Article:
A short introduction to the world of Shared Block Storage Systems
Block storage is a technology that is used to store data externally - opposite to internal or directly-attached server storage - on Storage Area Networks (SANs) or cloud-based storage environments in the form of fixed-sized blocks. This form of external storage is used when speed and efficiency are important (opposite to file storage and object storage). Other than file storage, it is also independent of the operating system and file system used, therefore it is easy to replace one block storage system with another. also see https://www.ibm.com/cloud/learn/block-storage
Software Defined Storage
Software-defined storage (SDS) is a storage architecture that separates storage software from its hardware. The main advantage of this approach is the ability to use standard (commodity) server hardware for storage rather than specialized storage controllers and to create virtual, distributed storage systems at a large scale
A SAN (Storage Area Network) system provides shared block storage to hosts (servers). It consists of:
External enclosures housing mass storage media (SSD, HDD) connected to the SAN Controllers
SAN Controllers, which may be housed in separate enclosures or together with storage media
A storage network, which connects the storage arrays to the hosts - today, three types of protocols are used over three types of transport layers: iSCSI (over TCP/IP), SCSI (over Fiber Channel and Infiniband) and NVMEoF (over all three)
Host Drivers and Host Bus Adapters (network interfaces to connect to the storage network)
Why is block storage in wide-spread use?
Shared block storage scales significantly better than local storage as it is not limited to the available space and connectors in a single server enclosure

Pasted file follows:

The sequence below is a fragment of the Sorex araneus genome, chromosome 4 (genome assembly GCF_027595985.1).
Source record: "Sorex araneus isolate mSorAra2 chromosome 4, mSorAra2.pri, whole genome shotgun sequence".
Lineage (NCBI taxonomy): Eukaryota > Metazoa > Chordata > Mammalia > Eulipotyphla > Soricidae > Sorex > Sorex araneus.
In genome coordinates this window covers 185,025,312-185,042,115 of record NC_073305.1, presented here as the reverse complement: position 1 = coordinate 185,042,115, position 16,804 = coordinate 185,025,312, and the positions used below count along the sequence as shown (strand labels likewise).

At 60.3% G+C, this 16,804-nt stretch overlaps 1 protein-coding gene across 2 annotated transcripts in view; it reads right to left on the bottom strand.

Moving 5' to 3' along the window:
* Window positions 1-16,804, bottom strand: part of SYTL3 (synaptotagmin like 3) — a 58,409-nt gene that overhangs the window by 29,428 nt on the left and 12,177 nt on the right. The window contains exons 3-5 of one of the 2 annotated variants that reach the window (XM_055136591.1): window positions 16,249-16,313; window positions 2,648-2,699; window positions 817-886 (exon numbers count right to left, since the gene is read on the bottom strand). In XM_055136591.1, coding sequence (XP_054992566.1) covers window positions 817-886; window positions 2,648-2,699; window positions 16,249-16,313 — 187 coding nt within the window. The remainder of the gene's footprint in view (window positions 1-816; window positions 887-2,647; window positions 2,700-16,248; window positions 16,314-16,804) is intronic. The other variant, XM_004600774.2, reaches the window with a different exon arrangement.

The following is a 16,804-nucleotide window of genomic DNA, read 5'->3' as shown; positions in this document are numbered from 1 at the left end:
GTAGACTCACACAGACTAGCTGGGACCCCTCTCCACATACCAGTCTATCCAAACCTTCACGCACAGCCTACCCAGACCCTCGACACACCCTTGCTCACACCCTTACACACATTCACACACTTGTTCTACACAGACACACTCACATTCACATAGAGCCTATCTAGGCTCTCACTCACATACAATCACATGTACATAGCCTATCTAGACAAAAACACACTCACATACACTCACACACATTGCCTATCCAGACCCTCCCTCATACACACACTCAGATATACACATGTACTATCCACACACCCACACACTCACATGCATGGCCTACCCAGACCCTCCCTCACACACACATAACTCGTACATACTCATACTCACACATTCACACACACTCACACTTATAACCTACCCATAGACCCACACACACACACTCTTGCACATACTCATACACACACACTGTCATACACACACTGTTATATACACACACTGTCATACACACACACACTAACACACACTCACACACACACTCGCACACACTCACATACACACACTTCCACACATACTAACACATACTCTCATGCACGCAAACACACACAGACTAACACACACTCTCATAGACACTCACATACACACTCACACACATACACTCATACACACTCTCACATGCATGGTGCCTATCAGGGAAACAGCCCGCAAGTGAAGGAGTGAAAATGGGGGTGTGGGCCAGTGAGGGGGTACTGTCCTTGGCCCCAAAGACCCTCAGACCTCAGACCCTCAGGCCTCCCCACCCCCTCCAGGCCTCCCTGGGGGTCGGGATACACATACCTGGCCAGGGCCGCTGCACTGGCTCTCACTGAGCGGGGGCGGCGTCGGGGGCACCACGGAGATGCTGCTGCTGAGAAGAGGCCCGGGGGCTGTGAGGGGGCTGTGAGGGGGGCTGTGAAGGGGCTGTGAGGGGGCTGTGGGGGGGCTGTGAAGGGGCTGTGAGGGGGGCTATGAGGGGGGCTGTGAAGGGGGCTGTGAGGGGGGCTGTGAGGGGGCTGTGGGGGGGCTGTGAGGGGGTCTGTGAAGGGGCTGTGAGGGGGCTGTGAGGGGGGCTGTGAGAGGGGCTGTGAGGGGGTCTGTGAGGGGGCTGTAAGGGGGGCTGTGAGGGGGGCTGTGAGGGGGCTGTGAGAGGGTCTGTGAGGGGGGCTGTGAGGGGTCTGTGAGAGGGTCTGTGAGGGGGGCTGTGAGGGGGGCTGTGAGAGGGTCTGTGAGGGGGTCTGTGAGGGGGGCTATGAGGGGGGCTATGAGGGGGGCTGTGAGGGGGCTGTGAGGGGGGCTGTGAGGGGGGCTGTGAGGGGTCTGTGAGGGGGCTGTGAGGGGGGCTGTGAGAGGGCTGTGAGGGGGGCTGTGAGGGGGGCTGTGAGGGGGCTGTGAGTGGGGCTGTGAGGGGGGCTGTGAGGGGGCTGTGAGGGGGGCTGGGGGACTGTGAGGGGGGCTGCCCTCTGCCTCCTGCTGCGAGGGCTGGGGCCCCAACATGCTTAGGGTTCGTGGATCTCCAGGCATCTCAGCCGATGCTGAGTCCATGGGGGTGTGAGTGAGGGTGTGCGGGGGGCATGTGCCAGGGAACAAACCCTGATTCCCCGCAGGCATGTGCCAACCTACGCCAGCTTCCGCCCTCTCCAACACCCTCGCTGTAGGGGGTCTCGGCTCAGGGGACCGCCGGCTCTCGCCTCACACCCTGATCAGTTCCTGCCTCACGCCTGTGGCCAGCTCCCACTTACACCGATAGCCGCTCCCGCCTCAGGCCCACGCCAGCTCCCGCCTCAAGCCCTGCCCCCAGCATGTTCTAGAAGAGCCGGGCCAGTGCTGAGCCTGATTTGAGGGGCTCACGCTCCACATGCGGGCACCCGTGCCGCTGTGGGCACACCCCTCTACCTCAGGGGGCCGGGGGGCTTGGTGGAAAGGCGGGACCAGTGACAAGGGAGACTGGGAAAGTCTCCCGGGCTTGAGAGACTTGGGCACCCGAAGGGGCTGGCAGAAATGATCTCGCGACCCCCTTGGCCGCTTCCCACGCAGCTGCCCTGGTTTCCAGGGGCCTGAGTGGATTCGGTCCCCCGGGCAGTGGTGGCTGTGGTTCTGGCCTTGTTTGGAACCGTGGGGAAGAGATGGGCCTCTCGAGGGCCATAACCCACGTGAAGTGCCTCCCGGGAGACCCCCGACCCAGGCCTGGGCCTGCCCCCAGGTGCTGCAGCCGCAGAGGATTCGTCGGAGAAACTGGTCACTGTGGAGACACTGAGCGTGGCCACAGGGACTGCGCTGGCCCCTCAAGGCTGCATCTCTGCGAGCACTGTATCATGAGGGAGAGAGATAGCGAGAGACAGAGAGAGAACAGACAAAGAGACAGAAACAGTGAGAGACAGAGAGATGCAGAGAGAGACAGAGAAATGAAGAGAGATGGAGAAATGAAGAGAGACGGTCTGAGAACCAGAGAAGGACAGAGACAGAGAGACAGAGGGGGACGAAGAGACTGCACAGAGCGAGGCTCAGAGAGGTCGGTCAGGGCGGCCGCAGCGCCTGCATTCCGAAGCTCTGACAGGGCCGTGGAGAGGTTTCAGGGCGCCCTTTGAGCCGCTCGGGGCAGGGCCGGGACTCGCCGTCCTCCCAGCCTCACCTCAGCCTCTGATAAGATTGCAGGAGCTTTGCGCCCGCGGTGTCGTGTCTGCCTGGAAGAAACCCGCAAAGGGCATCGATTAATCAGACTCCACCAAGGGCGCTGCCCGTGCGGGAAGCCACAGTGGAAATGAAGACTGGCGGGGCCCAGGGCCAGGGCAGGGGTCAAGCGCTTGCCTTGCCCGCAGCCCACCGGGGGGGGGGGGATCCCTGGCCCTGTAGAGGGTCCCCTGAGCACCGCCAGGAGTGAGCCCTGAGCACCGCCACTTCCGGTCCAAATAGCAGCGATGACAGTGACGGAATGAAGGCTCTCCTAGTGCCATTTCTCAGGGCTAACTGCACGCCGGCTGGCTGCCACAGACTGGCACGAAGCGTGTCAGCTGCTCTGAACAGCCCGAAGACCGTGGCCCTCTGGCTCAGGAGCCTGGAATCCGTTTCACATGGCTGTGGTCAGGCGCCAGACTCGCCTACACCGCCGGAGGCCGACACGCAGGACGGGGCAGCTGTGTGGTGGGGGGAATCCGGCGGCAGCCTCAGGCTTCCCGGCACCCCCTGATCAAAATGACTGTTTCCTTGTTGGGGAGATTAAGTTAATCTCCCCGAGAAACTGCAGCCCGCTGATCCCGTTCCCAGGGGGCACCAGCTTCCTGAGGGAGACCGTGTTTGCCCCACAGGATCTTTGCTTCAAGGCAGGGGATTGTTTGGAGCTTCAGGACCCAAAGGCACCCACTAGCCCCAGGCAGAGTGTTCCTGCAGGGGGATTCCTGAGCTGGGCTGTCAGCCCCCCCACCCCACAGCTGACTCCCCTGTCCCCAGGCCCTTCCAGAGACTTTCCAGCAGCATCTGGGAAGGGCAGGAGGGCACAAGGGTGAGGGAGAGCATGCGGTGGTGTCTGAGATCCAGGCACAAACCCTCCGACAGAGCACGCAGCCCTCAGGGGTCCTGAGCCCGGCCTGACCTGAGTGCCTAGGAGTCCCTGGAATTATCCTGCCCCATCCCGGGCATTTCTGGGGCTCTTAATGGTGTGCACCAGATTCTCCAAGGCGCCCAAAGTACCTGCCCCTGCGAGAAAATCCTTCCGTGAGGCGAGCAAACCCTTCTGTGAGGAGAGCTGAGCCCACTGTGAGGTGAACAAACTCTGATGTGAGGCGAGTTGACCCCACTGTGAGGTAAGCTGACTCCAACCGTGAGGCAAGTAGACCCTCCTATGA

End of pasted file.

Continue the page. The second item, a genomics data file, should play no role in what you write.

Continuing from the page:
A storage reserve can be pooled across storage-using hosts, which provides better utilization
Storage can be centrally managed
SAN storage is an important instrument in building application/database high-availability and scalability
Many SAN systems also implement a wide range of additional features such as storage compression, encryption and remote storage replication
Compared to shared file storage, SAN storage has a much lower access latency and higher IOPS (IO transactions per second)
NVME (2.0) is a new industry standard for interfacing of SSD: While the older SATA and SAS standards were originally developed for HDDs, NVME was specifically created for SSDs to keep up with the enormous performance gains of NAND technology.
It uses the fast PCIe (version 3.0 or 4.0) bus that is part of most commercial server mainboards and connects periphery directly with the CPUs and the RAM of a server.
NVME is the future storage technology: The market is rapidly growing at a CAGR of 28% and expected to reach a USD 168 bln. in 2025.
Storage performance indicators include IOPS (IO requests processed per second), access latency (roundtrip processing time of a single IO request) and sequential throughput (how many bytes per second can be written or read on a single IO request).
These indicators are inter-connected, for example too many IO requests at a time will ultimately lead to increasing access latency, because queues will build up.
Sequential throughput is important for certain workloads such as media-streaming and backups, while IOPS are more important for mixed workloads such as virtualization, application servers and databases.
Intel SPDK is a software development kit for NVME and NVMEoF (NVME-over-Fabric) storage applications.
Through its NVME focus and implementation in user space (bypassing operating system kernel IO services), the Intel SPDK provides maximum performance;
Regular spdk performance tests indicate outperformance of existing SAN systems in terms of IOPS / GB / without exhausting CPU or RAM resources of the servers.
Why Data Center Storage Systems cannot catch up with dramatic performance gains and price drops of new generations of SSDs
Due to the increased adoption of SSDs, continuous NAND technology R&D and the development of the NVME standard, costs per performance unit (e.g.measured in K-IOPS) of non-volatile mass data storage, which is built into notebooks, client computers and servers, is continuing to drop dramatically over the last years.
We do not see the same trend, however, with SAN systems used in data centers: One K-IOPS of NVME, costs as little as 1 USD if built locally into a server, but 300 USD and more if its part of an external SAN system.
Moreover, the scalability of SAN systems did not catch up with the massive increase of performance per capacity unit (GB) of NVME SSD: The fastest commercially available SAN systems cost millions of dollars and reach a total performance of ca. 25.000 K-IOPS (see https://spcresults.org/), which is only about 40 times the amount that a single NVME drive can process.